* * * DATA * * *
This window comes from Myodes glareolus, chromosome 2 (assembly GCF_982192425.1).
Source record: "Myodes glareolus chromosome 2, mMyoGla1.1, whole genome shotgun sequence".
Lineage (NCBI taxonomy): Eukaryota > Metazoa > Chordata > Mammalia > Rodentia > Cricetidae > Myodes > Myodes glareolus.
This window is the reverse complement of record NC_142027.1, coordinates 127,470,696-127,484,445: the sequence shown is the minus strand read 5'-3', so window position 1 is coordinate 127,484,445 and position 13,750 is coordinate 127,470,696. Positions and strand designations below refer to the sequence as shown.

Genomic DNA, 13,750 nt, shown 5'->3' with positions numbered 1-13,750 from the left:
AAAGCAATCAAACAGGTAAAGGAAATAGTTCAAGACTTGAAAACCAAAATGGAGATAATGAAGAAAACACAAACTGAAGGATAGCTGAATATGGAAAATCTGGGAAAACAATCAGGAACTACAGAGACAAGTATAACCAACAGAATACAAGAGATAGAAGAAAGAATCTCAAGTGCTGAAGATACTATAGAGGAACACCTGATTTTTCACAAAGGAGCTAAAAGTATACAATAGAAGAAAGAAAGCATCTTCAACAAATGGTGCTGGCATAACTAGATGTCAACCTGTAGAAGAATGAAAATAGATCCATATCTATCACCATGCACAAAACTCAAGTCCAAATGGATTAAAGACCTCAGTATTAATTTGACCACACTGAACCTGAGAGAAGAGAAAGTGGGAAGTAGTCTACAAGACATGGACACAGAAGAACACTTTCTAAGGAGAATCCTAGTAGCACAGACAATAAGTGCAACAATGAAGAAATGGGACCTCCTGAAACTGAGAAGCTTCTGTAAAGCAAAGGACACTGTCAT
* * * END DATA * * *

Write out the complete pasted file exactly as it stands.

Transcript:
This window comes from Myodes glareolus, chromosome 2 (assembly GCF_982192425.1).
Source record: "Myodes glareolus chromosome 2, mMyoGla1.1, whole genome shotgun sequence".
Lineage (NCBI taxonomy): Eukaryota > Metazoa > Chordata > Mammalia > Rodentia > Cricetidae > Myodes > Myodes glareolus.
This window is the reverse complement of record NC_142027.1, coordinates 127,470,696-127,484,445: the sequence shown is the minus strand read 5'-3', so window position 1 is coordinate 127,484,445 and position 13,750 is coordinate 127,470,696. Positions and strand designations below refer to the sequence as shown.

Genomic DNA, 13,750 nt, shown 5'->3' with positions numbered 1-13,750 from the left:
AAAGCAATCAAACAGGTAAAGGAAATAGTTCAAGACTTGAAAACCAAAATGGAGATAATGAAGAAAACACAAACTGAAGGATAGCTGAATATGGAAAATCTGGGAAAACAATCAGGAACTACAGAGACAAGTATAACCAACAGAATACAAGAGATAGAAGAAAGAATCTCAAGTGCTGAAGATACTATAGAGGAACACCTGATTTTTCACAAAGGAGCTAAAAGTATACAATAGAAGAAAGAAAGCATCTTCAACAAATGGTGCTGGCATAACTAGATGTCAACCTGTAGAAGAATGAAAATAGATCCATATCTATCACCATGCACAAAACTCAAGTCCAAATGGATTAAAGACCTCAGTATTAATTTGACCACACTGAACCTGAGAGAAGAGAAAGTGGGAAGTAGTCTACAAGACATGGACACAGAAGAACACTTTCTAAGGAGAATCCTAGTAGCACAGACAATAAGTGCAACAATGAAGAAATGGGACCTCCTGAAACTGAGAAGCTTCTGTAAAGCAAAGGACACTGTCAT